Feds Must Respond to Lawsuit Claiming IRS "Peeping Toms" Raided Health Records

The plaintiff in the case alleges that tax agents have intimate information on "leading and politically controversial members of the Screen Actors Guild and the Directors Guild."
Gregoire Gicquel

More than three years ago, a mysterious company filed a mysterious lawsuit against "John Does 1-15" with a pretty outrageous claim.

The lawsuit alleged that the IRS raided the company on March 11, 2011, and that agents in the course of an investigation of a former employee stole more than 60 million medical records of more than 10 million Americans. 

"After being put on notice of the illicit seizure, the IRS agents refused to return the records, continued to keep the records for the prying eyes of IRS peeping toms, and keep the records to this very day," stated a complaint that was originally filed in San Diego Superior Court before being removed to federal court. "The records may concern the intimate medical records of every state judge in California, every state court employee in California, leading and politically controversial members of the Screen Actors Guild and the Directors Guild, and prominent citizens in the world of entertainment, business and government, from all walks of life."

It also was alleged that IRS agents searched "intimate parts" after seizing records.

The raided company at the heart of the lawsuit was later revealed to be Three Rivers Provider Network in Chula Vista, Calif., a national health network, and the lawsuit caught the attention of Congressional Republicans. But the case was paused because the Justice Department told the court it was tied to the criminal prosecution of Blaine Pollock, who founded the company and was charged with false statements on an individual tax return and aiding and assisting false statements on a corporate tax return.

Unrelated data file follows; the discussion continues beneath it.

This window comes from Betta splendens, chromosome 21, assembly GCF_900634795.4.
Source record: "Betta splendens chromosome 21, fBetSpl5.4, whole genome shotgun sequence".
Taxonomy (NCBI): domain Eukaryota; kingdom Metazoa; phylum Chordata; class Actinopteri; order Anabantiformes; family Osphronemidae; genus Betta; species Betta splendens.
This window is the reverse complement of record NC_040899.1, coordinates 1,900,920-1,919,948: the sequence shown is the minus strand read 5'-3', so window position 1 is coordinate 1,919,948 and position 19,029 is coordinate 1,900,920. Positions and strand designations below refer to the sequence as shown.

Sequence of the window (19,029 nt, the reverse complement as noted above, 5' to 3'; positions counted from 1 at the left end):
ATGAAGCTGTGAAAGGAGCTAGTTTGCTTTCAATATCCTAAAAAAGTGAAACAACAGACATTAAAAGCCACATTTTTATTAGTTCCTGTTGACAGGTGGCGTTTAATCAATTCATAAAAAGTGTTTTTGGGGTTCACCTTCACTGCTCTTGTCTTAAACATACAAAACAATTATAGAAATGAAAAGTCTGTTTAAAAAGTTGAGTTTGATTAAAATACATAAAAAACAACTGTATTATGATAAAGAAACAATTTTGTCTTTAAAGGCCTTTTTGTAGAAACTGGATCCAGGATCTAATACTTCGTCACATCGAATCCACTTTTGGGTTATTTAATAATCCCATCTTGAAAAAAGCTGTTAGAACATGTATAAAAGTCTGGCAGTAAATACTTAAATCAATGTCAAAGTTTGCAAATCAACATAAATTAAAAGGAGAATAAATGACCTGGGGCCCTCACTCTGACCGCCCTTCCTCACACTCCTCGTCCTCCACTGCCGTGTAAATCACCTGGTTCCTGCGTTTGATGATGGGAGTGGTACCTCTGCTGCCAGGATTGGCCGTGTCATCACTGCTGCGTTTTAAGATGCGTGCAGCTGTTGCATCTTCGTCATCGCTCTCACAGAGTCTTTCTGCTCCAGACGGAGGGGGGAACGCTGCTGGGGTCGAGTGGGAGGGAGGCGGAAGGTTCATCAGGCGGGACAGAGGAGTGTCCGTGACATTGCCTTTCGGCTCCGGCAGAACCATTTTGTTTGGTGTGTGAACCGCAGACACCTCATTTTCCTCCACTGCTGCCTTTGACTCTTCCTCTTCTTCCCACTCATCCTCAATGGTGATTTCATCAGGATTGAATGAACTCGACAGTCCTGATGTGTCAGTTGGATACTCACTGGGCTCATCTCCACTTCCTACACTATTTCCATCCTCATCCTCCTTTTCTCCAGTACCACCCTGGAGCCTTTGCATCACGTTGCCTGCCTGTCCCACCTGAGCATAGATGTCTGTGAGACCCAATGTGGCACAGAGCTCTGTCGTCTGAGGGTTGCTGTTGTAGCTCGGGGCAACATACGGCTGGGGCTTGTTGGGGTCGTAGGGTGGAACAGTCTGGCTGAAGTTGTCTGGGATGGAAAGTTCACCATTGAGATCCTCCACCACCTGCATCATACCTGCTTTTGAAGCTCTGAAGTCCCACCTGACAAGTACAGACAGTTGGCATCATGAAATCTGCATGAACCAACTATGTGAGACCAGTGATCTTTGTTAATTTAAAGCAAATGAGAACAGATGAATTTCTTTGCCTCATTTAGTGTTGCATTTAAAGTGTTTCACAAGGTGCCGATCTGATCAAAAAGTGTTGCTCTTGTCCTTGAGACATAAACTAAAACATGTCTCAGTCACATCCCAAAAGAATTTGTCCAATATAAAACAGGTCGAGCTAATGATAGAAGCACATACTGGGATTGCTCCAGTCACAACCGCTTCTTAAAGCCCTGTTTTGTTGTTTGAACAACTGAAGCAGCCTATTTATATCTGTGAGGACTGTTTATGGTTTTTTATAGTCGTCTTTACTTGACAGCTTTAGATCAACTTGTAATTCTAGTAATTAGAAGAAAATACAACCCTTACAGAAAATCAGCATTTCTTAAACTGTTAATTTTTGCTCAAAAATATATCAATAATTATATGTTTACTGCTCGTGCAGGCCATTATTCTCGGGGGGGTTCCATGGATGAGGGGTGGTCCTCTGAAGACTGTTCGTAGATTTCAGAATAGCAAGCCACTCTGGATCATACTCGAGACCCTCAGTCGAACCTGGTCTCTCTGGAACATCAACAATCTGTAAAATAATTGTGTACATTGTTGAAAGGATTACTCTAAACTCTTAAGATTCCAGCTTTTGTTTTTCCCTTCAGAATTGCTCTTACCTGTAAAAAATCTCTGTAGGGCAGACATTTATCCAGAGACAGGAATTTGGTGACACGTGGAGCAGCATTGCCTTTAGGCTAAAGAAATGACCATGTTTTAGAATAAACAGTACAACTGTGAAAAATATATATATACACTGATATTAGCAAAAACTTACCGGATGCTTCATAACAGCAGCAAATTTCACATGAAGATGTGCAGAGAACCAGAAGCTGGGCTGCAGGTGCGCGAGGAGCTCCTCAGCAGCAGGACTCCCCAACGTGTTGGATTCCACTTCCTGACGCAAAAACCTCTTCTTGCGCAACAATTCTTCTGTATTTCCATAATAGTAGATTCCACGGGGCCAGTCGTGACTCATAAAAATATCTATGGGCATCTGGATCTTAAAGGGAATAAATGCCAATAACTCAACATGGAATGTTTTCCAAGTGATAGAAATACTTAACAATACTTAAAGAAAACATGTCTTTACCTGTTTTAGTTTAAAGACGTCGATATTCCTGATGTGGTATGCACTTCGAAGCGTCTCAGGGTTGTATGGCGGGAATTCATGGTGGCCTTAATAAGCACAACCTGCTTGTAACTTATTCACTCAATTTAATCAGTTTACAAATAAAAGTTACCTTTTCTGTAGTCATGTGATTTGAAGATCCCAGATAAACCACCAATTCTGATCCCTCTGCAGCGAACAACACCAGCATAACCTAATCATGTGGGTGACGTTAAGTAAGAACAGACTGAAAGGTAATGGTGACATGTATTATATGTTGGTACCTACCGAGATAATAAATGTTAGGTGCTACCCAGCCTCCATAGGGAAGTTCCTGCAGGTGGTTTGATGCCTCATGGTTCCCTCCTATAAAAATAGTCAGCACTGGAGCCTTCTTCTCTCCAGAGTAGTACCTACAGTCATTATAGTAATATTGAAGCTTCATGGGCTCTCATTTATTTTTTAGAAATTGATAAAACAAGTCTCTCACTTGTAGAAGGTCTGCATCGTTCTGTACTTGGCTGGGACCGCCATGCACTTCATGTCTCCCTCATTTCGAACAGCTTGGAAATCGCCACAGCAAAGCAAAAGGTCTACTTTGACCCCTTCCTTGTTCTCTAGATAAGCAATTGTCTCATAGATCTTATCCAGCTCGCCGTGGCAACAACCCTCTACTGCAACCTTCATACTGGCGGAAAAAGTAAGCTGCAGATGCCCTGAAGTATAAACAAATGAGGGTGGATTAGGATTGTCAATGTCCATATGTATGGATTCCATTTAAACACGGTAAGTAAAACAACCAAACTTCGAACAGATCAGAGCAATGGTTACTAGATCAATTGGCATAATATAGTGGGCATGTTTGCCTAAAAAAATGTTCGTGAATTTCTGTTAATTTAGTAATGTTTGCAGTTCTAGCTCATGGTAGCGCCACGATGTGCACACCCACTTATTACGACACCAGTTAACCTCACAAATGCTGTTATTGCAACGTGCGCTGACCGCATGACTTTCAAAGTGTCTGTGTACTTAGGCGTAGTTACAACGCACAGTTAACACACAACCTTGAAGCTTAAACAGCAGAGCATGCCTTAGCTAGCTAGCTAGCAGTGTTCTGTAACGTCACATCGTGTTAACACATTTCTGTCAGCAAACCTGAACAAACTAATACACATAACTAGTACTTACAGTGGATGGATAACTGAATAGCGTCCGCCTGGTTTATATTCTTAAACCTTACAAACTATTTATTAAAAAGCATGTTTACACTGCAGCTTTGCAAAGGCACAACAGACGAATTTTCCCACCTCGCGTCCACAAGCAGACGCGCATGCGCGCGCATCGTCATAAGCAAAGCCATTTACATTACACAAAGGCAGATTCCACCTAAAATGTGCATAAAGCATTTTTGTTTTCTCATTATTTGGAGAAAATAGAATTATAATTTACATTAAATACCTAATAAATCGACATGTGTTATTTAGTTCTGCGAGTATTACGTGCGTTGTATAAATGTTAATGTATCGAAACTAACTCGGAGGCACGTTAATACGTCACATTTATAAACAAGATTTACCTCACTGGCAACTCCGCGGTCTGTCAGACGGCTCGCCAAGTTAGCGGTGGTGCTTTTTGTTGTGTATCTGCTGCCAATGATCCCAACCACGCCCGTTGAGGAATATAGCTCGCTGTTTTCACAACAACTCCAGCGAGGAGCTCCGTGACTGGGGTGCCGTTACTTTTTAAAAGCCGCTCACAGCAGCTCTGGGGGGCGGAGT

According to a review of his case, Pollock took a plea and was given a judgment of time served and a fine of $350,000.

But now that the criminal case is over, the federal judge overseeing the civil one lifted the stay on Thursday and ordered the defendants — in particular, a special agent named Gabriel Kornacki — to answer or otherwise respond to the complaint within the next 30 days.

As a result, a lawsuit from that "John Doe Company," which is attempting to represent "10 million citizens across the country, including many of the Judges of the Superior Court of California, their family, their clerks, their court employees, the members of the Screen Actors Guild, the members of the Directors Guild of America, and the players for Major League Baseball," is live.

The plaintiff, represented by attorney Robert Barnes, is asserting a violation of the Fourth Amendment to the U.S. Constitution, specifically an unlawful search, seizure and invasion of privacy. The relief sought is an injunction on sharing of records, a return of records and compensatory damages in the amount of $25,000 per violation per individual.

This lawsuit may go nowhere, but the government's response will be provided once it comes. 

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